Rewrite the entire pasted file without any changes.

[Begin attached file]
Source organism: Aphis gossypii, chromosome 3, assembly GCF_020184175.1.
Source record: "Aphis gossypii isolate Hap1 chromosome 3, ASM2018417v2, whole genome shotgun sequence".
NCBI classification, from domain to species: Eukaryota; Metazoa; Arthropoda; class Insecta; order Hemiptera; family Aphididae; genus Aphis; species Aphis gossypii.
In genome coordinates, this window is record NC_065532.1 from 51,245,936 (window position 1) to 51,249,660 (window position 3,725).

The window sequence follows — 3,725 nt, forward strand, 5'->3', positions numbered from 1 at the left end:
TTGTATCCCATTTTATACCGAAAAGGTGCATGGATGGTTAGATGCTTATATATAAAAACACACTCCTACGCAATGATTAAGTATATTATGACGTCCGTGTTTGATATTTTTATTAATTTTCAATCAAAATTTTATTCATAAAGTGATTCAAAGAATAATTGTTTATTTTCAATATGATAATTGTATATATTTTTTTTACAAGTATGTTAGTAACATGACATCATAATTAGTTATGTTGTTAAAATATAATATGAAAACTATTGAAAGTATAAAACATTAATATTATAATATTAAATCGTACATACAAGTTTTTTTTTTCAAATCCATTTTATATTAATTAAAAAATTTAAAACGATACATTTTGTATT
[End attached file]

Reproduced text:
Source organism: Aphis gossypii, chromosome 3, assembly GCF_020184175.1.
Source record: "Aphis gossypii isolate Hap1 chromosome 3, ASM2018417v2, whole genome shotgun sequence".
NCBI classification, from domain to species: Eukaryota; Metazoa; Arthropoda; class Insecta; order Hemiptera; family Aphididae; genus Aphis; species Aphis gossypii.
In genome coordinates, this window is record NC_065532.1 from 51,245,936 (window position 1) to 51,249,660 (window position 3,725).

The window sequence follows — 3,725 nt, forward strand, 5'->3', positions numbered from 1 at the left end:
TTGTATCCCATTTTATACCGAAAAGGTGCATGGATGGTTAGATGCTTATATATAAAAACACACTCCTACGCAATGATTAAGTATATTATGACGTCCGTGTTTGATATTTTTATTAATTTTCAATCAAAATTTTATTCATAAAGTGATTCAAAGAATAATTGTTTATTTTCAATATGATAATTGTATATATTTTTTTTACAAGTATGTTAGTAACATGACATCATAATTAGTTATGTTGTTAAAATATAATATGAAAACTATTGAAAGTATAAAACATTAATATTATAATATTAAATCGTACATACAAGTTTTTTTTTTCAAATCCATTTTATATTAATTAAAAAATTTAAAACGATACATTTTGTATT